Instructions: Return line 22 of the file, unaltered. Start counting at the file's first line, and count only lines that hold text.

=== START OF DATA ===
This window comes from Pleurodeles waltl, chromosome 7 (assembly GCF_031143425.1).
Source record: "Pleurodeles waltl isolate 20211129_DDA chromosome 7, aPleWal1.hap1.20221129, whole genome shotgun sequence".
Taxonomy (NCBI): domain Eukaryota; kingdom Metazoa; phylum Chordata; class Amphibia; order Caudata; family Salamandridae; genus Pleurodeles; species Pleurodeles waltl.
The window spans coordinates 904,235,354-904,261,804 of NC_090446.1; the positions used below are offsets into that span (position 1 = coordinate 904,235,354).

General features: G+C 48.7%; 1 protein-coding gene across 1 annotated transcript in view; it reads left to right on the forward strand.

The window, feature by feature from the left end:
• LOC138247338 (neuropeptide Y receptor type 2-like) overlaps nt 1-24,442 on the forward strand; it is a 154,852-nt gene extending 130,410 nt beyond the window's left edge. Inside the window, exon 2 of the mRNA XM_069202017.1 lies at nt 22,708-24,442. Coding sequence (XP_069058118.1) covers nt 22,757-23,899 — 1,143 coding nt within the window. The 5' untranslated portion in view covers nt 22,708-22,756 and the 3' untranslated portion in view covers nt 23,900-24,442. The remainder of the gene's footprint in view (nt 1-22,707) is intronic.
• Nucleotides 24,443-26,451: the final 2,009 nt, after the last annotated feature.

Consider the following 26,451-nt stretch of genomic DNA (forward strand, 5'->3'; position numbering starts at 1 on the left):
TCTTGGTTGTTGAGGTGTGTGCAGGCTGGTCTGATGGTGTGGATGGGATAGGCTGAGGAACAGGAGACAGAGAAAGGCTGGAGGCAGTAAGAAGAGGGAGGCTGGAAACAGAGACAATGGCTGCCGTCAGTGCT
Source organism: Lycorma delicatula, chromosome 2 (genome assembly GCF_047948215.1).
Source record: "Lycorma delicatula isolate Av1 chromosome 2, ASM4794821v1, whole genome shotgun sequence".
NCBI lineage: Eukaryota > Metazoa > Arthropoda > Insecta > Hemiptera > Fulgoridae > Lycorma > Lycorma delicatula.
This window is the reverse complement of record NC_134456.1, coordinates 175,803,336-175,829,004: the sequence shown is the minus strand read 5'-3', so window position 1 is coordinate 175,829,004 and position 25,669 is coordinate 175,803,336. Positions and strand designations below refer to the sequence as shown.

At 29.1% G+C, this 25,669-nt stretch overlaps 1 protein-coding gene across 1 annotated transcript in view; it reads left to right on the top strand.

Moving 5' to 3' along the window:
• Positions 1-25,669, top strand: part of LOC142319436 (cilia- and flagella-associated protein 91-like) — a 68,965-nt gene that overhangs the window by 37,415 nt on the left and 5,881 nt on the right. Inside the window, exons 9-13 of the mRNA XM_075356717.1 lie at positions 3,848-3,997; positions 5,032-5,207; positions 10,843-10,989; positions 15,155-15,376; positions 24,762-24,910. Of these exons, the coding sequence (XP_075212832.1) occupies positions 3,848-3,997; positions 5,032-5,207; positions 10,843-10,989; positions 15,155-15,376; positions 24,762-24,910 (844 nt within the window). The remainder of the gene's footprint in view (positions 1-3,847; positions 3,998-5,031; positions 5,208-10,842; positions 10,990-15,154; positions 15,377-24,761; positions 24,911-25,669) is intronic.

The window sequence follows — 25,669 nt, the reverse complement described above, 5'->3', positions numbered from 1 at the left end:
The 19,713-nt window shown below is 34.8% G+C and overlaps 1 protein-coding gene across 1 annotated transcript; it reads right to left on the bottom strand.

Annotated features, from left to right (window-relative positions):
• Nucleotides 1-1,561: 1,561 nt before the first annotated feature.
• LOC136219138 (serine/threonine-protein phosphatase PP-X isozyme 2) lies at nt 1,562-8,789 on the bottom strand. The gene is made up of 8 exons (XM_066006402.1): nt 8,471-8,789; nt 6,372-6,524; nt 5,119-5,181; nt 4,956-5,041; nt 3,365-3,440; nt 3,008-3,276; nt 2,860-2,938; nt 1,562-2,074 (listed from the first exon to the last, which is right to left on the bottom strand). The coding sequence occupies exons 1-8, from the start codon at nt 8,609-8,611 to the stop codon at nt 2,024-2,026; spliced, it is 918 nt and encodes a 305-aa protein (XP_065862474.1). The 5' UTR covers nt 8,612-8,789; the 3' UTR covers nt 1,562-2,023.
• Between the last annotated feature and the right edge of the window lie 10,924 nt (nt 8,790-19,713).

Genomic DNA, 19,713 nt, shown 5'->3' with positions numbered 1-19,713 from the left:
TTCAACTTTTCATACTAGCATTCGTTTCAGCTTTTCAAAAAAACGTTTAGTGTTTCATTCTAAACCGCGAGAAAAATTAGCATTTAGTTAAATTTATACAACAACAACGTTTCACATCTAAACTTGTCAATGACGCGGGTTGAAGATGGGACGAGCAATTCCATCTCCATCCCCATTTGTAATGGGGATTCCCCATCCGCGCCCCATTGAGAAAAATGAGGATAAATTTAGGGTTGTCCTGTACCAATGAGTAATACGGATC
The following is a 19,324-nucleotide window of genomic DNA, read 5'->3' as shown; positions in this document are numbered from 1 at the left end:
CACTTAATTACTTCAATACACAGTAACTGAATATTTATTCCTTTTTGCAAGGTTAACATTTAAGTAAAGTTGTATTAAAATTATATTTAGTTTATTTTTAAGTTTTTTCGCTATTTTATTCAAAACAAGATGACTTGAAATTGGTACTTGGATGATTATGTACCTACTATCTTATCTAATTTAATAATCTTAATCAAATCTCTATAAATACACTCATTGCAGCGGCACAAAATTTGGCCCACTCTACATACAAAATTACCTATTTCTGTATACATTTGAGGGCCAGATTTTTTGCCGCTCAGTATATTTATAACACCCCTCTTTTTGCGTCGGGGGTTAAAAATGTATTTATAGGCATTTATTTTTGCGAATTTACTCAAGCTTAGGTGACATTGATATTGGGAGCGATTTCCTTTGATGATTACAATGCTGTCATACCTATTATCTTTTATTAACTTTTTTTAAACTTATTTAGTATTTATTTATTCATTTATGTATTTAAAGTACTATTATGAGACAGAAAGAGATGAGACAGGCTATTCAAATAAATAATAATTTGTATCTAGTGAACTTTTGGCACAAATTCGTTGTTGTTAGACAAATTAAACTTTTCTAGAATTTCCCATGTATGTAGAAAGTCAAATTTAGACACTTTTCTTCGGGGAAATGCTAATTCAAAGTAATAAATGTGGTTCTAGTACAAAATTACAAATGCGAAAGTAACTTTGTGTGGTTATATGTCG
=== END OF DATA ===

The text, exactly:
• LOC136219138 (serine/threonine-protein phosphatase PP-X isozyme 2) lies at nt 1,562-8,789 on the bottom strand. The gene is made up of 8 exons (XM_066006402.1): nt 8,471-8,789; nt 6,372-6,524; nt 5,119-5,181; nt 4,956-5,041; nt 3,365-3,440; nt 3,008-3,276; nt 2,860-2,938; nt 1,562-2,074 (listed from the first exon to the last, which is right to left on the bottom strand). The coding sequence occupies exons 1-8, from the start codon at nt 8,609-8,611 to the stop codon at nt 2,024-2,026; spliced, it is 918 nt and encodes a 305-aa protein (XP_065862474.1). The 5' UTR covers nt 8,612-8,789; the 3' UTR covers nt 1,562-2,023.